Two lined chestnut borer
In mid-August, two lined chestnut borer (TLCB) damage began to show up in Itasca County. By late August, dieback, topkill and whole tree mortality were widespread in northern and southern Minnesota. Some oaks that did not appear to have been attacked by TLCB in 2001 were entirely brown and looked dead by the end of August 2002. Borer galleries could be found in the trunks of these trees down to the soil line.
In the northern counties, a few pockets of TLCB were seen in the fall of 2001 but the amount of topkill and mortality seen in 2002 was unexpected. A very dry April, May and June just as the trees were leafing out coupled with two or more years of forest tent caterpillar defoliation were likely the stress factors contributing to the success of the borers.
Aerial survey was flown in late August over about 84 townships in parts of Clearwater, Beltrami, Cass, Itasca, Mille Lacs, Aitkin and Crow Wing Counties. Approximately 10, 000 acres with oak mortality and top kill were mapped. Scattered damage occurred throughout northern Minnesota but the worst damage was in Itasca County. Approximately 7,000 acres of stands with mortality were mapped within a 10 mile radius of Grand Rapids. Additional damage continued to become evident through September. In some stands over 75% of the oaks suffered top kill or mortality. Severe damage occurred in stands that had been recently thinned or in areas where road construction or building construction had recently occurred. However, damage was not restricted to these types of stands.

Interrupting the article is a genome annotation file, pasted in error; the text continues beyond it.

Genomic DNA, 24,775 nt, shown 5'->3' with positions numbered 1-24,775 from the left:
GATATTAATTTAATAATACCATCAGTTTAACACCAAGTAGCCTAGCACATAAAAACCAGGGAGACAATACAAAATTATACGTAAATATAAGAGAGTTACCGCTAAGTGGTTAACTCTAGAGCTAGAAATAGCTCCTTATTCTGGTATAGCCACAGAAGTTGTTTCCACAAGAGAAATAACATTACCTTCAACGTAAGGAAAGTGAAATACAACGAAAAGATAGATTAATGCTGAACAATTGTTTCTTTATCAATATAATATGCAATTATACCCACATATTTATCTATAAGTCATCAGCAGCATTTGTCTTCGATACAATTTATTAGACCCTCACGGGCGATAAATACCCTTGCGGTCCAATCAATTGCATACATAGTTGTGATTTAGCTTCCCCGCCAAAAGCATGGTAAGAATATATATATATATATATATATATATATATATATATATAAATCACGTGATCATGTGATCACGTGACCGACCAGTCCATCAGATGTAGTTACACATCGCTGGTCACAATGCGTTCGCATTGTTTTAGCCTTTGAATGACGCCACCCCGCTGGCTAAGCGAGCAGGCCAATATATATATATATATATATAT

Next spring in April, May and June, adult beetles of the TLCB will emerge from infested trees as well as from cut and split firewood from infested trees and fly to nearby stressed oak trees to lay eggs. Two lined chestnut borer management guidelines can be obtained from DNR Division of forestry Offices, or by contacting a Forest health Specialist listed on the last page of this newsletter. Management guidelines can also be found on the internet at Minnesota DNR: Two-lined chestnut borer.